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Israeli forces prevent farmers from planting near Bethlehem

Feb. 16, 2014 4:39 P.M. (Updated: Feb. 17, 2014 6:32 A.M.)
BETHLEHEM (Ma'an) -- Israeli forces prevented Palestinian farmers and international solidarity activists from planting olive trees on private lands southeast of Bethlehem on Sunday.

Local land owner Hussein Asakra told Ma'an that the farmers headed to their private lands accompanied by dozens of solidarity activists in order to plant olive trees in the Ghozlan area near the Israeli settlement of Teqoa.

After the group had planted a hundred olive trees, Israeli forces approached them accompanied by settlers and forced the Palestinian farmers to leave their private lands at gunpoint.

An altercation occurred between the Palestinian farmers and Israeli forces when the farmers brought official papers proving their ownership of the lands, including a document issued by the Israeli administrative office.

Despite this, the Israeli officers insisted that the farmers and solidarity activists leave the scene, Asakra said.

The farmers said that the lands in question are 90 dunams (22 acres) and are owned by four families living in al-Asakira village. They said they had worked with an Israeli lawyer to acquire a warrant in order to access the lands, but that Israeli authorities had refused to abide by the court's decision and instead cooperated with the settlers to take control over the lands.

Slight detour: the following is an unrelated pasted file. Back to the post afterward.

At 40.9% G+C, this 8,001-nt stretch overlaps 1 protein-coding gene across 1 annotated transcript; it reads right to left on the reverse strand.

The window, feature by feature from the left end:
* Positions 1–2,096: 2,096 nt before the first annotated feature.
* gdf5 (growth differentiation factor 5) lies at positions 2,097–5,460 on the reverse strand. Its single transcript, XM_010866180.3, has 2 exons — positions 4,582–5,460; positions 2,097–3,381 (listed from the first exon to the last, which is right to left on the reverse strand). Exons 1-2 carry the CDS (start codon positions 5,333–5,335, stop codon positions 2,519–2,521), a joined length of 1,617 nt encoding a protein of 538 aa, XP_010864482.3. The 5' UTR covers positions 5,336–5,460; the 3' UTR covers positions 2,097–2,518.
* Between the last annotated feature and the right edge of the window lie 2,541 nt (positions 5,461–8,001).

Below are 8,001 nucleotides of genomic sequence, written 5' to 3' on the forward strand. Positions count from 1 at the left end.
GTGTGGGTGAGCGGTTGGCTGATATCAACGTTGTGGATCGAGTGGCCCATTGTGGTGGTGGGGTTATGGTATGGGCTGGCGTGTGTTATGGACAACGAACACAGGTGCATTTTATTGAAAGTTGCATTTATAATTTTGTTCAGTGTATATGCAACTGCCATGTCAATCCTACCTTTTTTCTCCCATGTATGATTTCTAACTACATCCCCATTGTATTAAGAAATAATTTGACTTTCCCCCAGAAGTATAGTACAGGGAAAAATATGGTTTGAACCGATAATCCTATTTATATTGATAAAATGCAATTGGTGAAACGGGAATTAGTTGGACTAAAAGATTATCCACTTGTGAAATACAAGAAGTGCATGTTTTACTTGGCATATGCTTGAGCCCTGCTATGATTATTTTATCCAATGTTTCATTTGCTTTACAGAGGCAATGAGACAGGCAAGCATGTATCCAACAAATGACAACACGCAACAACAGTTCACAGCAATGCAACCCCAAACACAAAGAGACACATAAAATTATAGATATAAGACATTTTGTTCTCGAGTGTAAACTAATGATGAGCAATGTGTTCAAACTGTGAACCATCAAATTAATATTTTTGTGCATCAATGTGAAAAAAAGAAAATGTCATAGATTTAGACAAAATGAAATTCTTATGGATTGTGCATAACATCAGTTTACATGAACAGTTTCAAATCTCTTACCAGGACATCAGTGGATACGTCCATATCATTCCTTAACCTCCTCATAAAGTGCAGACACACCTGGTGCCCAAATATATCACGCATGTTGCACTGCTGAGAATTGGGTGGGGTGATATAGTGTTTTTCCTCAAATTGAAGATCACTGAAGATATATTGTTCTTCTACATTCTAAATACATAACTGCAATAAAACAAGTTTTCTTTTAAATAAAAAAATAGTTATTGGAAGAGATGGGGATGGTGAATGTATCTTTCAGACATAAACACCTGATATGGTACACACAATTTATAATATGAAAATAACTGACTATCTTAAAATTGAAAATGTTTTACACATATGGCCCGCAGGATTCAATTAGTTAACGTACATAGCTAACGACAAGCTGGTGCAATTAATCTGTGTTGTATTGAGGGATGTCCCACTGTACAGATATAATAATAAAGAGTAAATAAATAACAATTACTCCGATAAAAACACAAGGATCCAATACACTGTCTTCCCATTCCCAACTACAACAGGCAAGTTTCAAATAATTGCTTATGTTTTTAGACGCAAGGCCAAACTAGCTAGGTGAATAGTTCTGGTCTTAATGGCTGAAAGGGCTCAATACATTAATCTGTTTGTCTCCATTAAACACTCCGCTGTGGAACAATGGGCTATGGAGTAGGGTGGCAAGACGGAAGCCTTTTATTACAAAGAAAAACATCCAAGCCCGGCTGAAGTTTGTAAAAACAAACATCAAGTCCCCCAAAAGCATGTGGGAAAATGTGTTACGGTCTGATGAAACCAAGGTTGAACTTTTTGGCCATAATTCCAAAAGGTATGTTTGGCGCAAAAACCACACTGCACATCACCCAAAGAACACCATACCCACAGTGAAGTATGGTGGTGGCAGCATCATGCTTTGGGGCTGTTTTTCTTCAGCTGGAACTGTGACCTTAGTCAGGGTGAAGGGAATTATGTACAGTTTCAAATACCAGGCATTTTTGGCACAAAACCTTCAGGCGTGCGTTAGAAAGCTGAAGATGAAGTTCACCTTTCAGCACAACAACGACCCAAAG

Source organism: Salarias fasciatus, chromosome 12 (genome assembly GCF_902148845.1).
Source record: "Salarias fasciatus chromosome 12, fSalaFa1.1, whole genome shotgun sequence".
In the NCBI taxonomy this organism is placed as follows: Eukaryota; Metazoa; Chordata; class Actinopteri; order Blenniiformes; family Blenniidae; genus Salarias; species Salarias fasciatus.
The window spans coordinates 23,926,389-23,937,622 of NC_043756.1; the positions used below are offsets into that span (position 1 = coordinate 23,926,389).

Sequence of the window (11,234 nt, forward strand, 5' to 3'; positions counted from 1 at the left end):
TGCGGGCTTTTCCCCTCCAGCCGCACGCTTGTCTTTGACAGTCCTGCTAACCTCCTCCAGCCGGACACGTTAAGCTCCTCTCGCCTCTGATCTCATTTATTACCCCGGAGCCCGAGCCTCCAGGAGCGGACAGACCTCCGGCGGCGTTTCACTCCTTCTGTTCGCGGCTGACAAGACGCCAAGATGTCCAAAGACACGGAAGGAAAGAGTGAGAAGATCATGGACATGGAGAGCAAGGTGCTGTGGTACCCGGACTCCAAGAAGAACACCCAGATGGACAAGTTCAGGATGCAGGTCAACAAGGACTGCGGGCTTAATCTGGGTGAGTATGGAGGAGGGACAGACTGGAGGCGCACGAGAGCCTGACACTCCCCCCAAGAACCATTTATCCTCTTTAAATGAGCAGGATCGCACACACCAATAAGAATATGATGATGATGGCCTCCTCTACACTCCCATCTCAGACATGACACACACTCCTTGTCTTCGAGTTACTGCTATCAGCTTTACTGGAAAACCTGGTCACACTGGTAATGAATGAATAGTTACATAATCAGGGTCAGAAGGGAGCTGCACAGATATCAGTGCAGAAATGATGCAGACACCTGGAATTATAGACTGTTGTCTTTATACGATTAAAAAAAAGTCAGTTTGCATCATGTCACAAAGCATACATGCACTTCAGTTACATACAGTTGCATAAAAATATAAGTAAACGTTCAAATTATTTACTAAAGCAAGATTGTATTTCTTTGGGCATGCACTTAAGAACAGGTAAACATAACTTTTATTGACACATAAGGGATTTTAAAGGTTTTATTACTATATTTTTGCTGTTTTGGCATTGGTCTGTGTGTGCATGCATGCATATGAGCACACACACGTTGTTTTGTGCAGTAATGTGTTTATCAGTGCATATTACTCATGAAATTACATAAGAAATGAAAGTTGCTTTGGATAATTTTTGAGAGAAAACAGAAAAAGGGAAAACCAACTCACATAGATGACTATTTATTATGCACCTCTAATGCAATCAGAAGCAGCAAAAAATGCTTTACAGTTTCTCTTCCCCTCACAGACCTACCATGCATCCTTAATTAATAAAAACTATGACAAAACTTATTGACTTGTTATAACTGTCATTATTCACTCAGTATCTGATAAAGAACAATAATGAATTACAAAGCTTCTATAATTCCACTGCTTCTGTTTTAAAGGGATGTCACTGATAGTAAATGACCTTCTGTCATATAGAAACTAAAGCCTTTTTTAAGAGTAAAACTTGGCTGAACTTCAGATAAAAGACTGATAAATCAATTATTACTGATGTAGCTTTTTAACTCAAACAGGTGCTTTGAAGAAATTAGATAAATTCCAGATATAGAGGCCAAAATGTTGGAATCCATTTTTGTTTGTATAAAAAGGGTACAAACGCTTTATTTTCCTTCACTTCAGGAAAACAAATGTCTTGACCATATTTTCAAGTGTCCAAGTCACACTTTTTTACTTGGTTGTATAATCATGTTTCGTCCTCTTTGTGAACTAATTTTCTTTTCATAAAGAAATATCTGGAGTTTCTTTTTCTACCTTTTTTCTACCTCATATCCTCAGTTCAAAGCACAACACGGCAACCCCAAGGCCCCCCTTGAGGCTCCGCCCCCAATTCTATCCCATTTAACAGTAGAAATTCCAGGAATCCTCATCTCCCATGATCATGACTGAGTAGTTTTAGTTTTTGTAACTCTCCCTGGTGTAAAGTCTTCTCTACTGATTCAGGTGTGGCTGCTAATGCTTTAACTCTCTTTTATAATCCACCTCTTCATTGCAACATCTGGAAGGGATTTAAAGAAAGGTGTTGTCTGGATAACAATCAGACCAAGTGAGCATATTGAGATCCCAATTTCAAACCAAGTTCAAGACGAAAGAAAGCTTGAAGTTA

Asakra said he appreciated the international solidarity activists who came to support Palestinian farmers. He added that the Tuqu municipality had informed them that they would help provide water to irrigate the olive trees and the seedlings.

An Israeli army spokeswoman said that "Palestinians and activists" had planted in an area "not determined to be under Palestinian or Israeli control."

She added that Israeli soldiers arrived on the scene and "requested them to leave and they left peacefully."

Israeli settlers often harass Palestinian farmers who live near settlements and target local olive trees for destruction. As a result, solidarity delegations of foreigners frequently accompany local farmers to protect them from attack.

In 2012, there were 353 incidents of settler violence against Palestinians in the occupied West Bank, according to the UN Office for the Coordination of Humanitarian Affairs.

Over 90 percent of investigations into settler violence by Israeli police do not lead to an indictment.
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